The End of the Line for the Trans-Siberian Railroad?

Publication: Eurasia Daily Monitor Volume: 13 Issue: 159


October 2016 marks the centennial of the completion of the Trans-Siberian Railroad (Trans-Sib), Russia and the world’s longest railroad line. Yet, no special celebrations are planned—in part due to Russia’s current economic difficulties, but also because that fabled railroad may be reaching the end of its usable life. In recent decades, the Trans-Siberia rail line was done in by corruption, the lack of a reliable legal culture in Russia, and the emergence of less expensive and more reliable alternative transportation networks between Asia and Europe.

The absence of any commemoration of the Trans-Sib anniversary is striking given Russians’ penchant for marking almost any “round” anniversary. But even more significant is that on this anniversary, the Russian authorities have announced they are putting off plans to reconstruct both the Trans-Sib and the related Baikal-Amur Mainline (BAM) railroad for another year. More surprising still, some Russian commentators are saying that spending on either would be throwing good money after bad because these lines will never carry the amount of cargo and number of passengers Moscow has long insisted they are capable of (, October 3).


If Russian authorities indeed give up on upgrading the railway infrastructure in the Far East—either because they conclude that such pessimistic projections are accurate or because they have no ability to do otherwise—Moscow will lose much of its ability to project power in the Asia-Pacific and potentially even to control the Russian Far East. It will thus be marginalized by China and Japan, on the one hand, and Europe, on the other, in the burgeoning trade between the two. And that, in turn, will boost the incomes and status of other countries through which this trade will pass, leading ever more of them to turn away from Moscow and look toward Beijing and Berlin instead.

Some of the reasons for the declining prospects of the Trans-Sib are not of Russia’s making: Global warming has made the northern sea route potentially more attractive, especially since Chinese ships have been able to make the passage this year in about half the number of days needed for sea vessels to sail from Shanghai to Europe. And ocean-going shipping more generally has become a more attractive option because of containerization. But most of the problems the Trans-Sib now faces are Russia’s fault—problems that have only made the alternatives of rail lines through Central Asia and the Caucasus as well as ocean shipping more attractive to Asia-Pacific countries (, September 29;, October 4).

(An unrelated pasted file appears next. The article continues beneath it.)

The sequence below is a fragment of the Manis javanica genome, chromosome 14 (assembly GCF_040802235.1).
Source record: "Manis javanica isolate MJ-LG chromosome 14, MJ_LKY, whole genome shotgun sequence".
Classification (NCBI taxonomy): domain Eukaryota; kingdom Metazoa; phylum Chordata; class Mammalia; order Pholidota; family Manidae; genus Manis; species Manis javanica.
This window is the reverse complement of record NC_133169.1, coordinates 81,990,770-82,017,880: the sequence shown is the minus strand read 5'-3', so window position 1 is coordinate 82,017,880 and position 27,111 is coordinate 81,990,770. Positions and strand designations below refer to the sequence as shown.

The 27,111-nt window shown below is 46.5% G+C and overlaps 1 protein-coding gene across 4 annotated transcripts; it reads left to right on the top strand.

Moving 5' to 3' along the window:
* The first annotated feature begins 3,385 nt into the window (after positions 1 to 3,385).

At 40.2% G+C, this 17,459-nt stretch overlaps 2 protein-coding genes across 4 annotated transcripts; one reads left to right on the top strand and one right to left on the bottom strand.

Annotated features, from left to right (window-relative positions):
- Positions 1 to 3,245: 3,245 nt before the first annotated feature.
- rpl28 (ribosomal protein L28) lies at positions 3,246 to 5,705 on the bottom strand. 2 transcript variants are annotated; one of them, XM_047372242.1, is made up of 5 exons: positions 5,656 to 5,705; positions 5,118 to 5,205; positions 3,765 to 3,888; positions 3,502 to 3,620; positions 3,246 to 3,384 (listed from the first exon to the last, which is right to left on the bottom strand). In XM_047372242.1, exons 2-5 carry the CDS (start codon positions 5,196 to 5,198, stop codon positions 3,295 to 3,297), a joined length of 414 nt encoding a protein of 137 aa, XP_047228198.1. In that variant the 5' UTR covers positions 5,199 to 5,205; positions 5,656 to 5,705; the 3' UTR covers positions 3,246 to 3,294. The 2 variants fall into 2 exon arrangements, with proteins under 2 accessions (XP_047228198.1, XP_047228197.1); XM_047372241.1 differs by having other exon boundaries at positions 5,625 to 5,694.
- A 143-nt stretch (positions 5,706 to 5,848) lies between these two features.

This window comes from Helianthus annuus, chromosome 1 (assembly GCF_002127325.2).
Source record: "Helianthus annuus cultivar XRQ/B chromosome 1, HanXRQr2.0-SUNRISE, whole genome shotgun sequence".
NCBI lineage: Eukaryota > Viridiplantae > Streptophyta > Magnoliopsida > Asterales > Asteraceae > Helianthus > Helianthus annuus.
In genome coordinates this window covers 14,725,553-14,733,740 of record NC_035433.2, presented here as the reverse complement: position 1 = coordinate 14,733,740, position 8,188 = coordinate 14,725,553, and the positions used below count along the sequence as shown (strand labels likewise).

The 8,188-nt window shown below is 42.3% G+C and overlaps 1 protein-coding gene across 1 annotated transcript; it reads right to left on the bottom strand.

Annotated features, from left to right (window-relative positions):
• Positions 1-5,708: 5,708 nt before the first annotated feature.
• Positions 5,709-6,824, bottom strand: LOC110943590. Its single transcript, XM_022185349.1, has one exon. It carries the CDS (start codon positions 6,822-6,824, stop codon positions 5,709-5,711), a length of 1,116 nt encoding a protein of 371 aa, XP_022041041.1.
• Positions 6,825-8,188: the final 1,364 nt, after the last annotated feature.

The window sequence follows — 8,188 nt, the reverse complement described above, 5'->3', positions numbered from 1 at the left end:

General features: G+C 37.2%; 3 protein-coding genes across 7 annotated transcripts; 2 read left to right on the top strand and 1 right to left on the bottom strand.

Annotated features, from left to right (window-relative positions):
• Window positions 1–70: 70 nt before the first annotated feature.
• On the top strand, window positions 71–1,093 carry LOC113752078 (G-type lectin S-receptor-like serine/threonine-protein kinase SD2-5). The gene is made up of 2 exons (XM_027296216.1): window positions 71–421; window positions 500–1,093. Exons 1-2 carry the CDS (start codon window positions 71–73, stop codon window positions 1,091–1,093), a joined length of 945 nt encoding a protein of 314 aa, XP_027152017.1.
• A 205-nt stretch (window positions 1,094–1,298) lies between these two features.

Investigative paper Versiya’s Dmitry Zlobin says that ever more analysts in Moscow are expressing their doubts about the utility of rebuilding the Trans-Sib line but also of supporting Russian Railways itself—although the company places the blame on others in the Russian economy. The company says that Russian ports are inadequate to handle goods that might be put on Trans-Sib trains and that Russian roads are inadequate to transport raw materials and goods to the railroad line in the first place (, October 3).

Nonetheless, the Verisya analyst points out that Russian Railways is a big part of the problem. In March of this year, the Russian Accounting Chamber discovered that Russian Railways had spent only 3.7 billion of the 50 billion rubles ($600,000 out of $800 million) it had been given for rebuilding the Trans-Sib and other rail lines in Siberia. The rest it put out at interest, apparently deciding that was a more profitable venture than rebuilding the railways as it was supposed to. As a result, investigators found that no work had been done at 30 of the 88 sites where it had been scheduled.

And the situation with regard to the company is even worse: The Western accounting firm Deloitte found that Russia could easily spend 45 percent less than it is budgeting for rebuilding BAM and the Trans-Sib if it adopted normal budgeting procedures and if so much of its funding was not siphoned off by various corrupt schemes. Deloitte’s concerns were echoed by Mikhail Abyzov, the Russian Federation’s minister for open government, who recently suggested the entire economic model that Russian Railways was using was defective.

More seriously, Abyzov has said that “the modernization of BAM and the Trans-Sib are of course a government goal and therefore very important, but they do not have any relationship to the development of the Russian Far East” in their current form. That is because the rail lines are not connected to the places where people live and factories operate. Until that changes, putting money into the railroads will not earn much return, the minister pointed out (, October 3).

Still bigger problems lie elsewhere, Zlobin suggests. Foreign countries mistrust Russia’s tax and customs regimes because the country’s court system does not work. Additionally, even those who need to ship goods quickly—the Trans-Sib’s biggest selling point—do not believe Moscow can deliver the goods in a timely manner. Because of problems with the line, goods now move along it at a rate of 27 kilometers an hour, faster than an ocean-going ship but far slower than the 100 kilometers per hour that goods move along Chinese and Japanese rail routes that bypass Russia. They do not move at multiples of that speed, as Moscow has claimed.

Simply replacing the old rail bed or the trains themselves will not solve these problems, various experts say. Analyst Dmitry Verkhoturov, for one, argues that regardless of what Moscow does, it will not succeed in making the Trans-Sib “the main Euro-Asian transport artery.” Given that fact, he suggests, it may simply be best to invest money elsewhere and let what was long billed as the greatest rail route in the world fade into the past (, October 22, 2012).